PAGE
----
it necessary(with obvious sanction by God)to enforce divorce from alien
wives - Ezra 9 & 10 cp Nehemiah 13v23-31. It should not therefore be
any surprise that although under the law of Christ, an opportunity would
be given for an alien marital partner to live peacefully with a believer,
when that arrangement is broken by the alien, then divorce is permissible.
So although Deity sometimes changes His laws and ways of operation,
He is always consistent with His own character & principles-cp Exodus
34v4-7; Malachi 3v6 etc. And this is also applicable to the 'Exceptive
Clause'. Under Moses, "fornication" resulted in death. Under Christ, a
more merciful result is the provision of divorce. But both show the mind
of God, i.e. that the practice of such evil cannot be tolerated.
9. An attempt is made by some to deny the 'Pauline Privilege' on the basis
that Jesus had not earlier stated it as a legitimate reason for divorce.
This must be rejected for similar reasons to those given in No. 3 above.
The silence of one Divine spokesperson on any particular subject cannot
be used to deny the witness of another, because all is revealed in the way
and the time consistent with the Divine purpose - consider Eccles. 3v1-8.
It must be obvious to readers of the Scriptures that God's purpose has
always been progressive, and that He has altered His laws according to
His pre-determined purpose. The time came when the salvation which
had been offered only to Israel - Matthew 10v5-7; 15v24 - was also
extended to the Gentiles-Acts 13v44-49-also cp Acts 1v6,7 & Rev.1v1.
At that time there was the necessity of a determination concerning the
break-down of mixed marriages between believers and non-believers.
In fact in 1st Corinthians 7 Paul is answering specific questions put to
him by believers in Corinth - cp v1 - "now concerning the things
whereof ye wrote unto me". These included break-downs of marriage.
Concerning the break-down of a marriage between two believers Paul
is able to quote the words of the Lord -
"I command, yet not I, but the Lord" - v10.
However,concerning the break-down of a marriage between a believer
and a non-believer, Paul is unable to quote the words of the Lord
because he had not previously ruled on the subject.
This inescapable fact destroys the case put forward by some,
i.e. that the Lord's command denied the 'Pauline Privilege'.
And so it became necessary for Paul to give judgment on the matter:
"But to the rest speak I, not the Lord" - v12. This section in v12-15
deals with mixed marriages, as will be plain to anyone reading it.
The scriptural facts have been set out above in Nos. 5 to 7.
Special directions during the time when the Gospel went out to all of the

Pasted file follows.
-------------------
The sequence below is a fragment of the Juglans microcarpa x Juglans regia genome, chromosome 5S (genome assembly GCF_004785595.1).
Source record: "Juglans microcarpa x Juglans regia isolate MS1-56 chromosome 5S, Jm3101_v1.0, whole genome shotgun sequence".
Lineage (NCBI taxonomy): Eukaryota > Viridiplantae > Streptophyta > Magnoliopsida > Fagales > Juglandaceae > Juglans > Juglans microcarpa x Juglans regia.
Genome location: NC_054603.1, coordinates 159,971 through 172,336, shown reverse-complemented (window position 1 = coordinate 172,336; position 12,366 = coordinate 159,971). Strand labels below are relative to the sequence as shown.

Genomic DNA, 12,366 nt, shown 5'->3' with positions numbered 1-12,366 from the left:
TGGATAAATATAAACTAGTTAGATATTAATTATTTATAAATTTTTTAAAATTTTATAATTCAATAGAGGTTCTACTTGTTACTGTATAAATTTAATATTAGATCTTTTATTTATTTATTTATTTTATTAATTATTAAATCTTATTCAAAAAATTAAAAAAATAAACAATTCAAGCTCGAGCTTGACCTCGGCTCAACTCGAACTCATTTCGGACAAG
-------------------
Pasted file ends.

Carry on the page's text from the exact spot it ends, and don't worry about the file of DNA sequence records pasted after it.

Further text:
then-known world were not new.A conference had earlier been called to
combat the Judaizers - Acts 15 - at which time commands were Divinely
given to deal with the changed circumstances. Why then should we find
it strange that Paul needed to advise those who were troubled by certain
new difficulties which arose, among them being mixed marriages?
The Lord had previously stated to the Apostles (to which number Paul
had been added by Christ Himself) that "the holy spirit..shall teach you
all things" - John 14v26. And Paul claimed in 1st Corinthians 14v37 -
"the things that I write unto you are the commandments of the Lord".
This is in harmony with what the Lord stated in Luke 10v16 to the
seventy - "He that heareth you heareth me". Also see Matthew 28v18,
Acts 1v1,8. The complementary work of the Lord and His Apostles
was prophesied in Daniel 9v24-27 - explained in 'Bible' - page 2.
Some have used an objection - "what of those who would be affected
by the 'Pauline Privilege' between the time of the Gospels and Paul's
epistle to the Corinthians?" As noted above, the work was ongoing, &
we can be certain that any needed advice would have been given.To
use any such unfounded objections to deny the command of Christ
through Paul surely cannot be according to the will of God.
Yes, "all that Jesus began both to do and teach" - Acts 1v1 - was
completed by His Apostles. If we accept these inspired teachings, and
so order our lives in accordance with the will of God in Christ,we may
hope to be part of the great throng of the redeemed-Revelation 5v9,10.
For quotations re divorce from our Pioneer brothers see page 4
TERRITORIES OF THE HERODS IN THE TIME OF CHRIST
(note 'Archaelaus' = 'Archelaus' - Image Credit = www.livius.org)
In conjunction with No.3 above, consider this map of the territories of
the Herods in the time of Christ. Archaelaus had been banished before
the ministry of Christ & his territory had been made part of the Roman
province of Syria. Note especially the territory of Herod Antipas, the
southern portion - "the coasts of Judaea beyond(by the farther side)of
Jordan" i.e. east of the river, where the above events took place.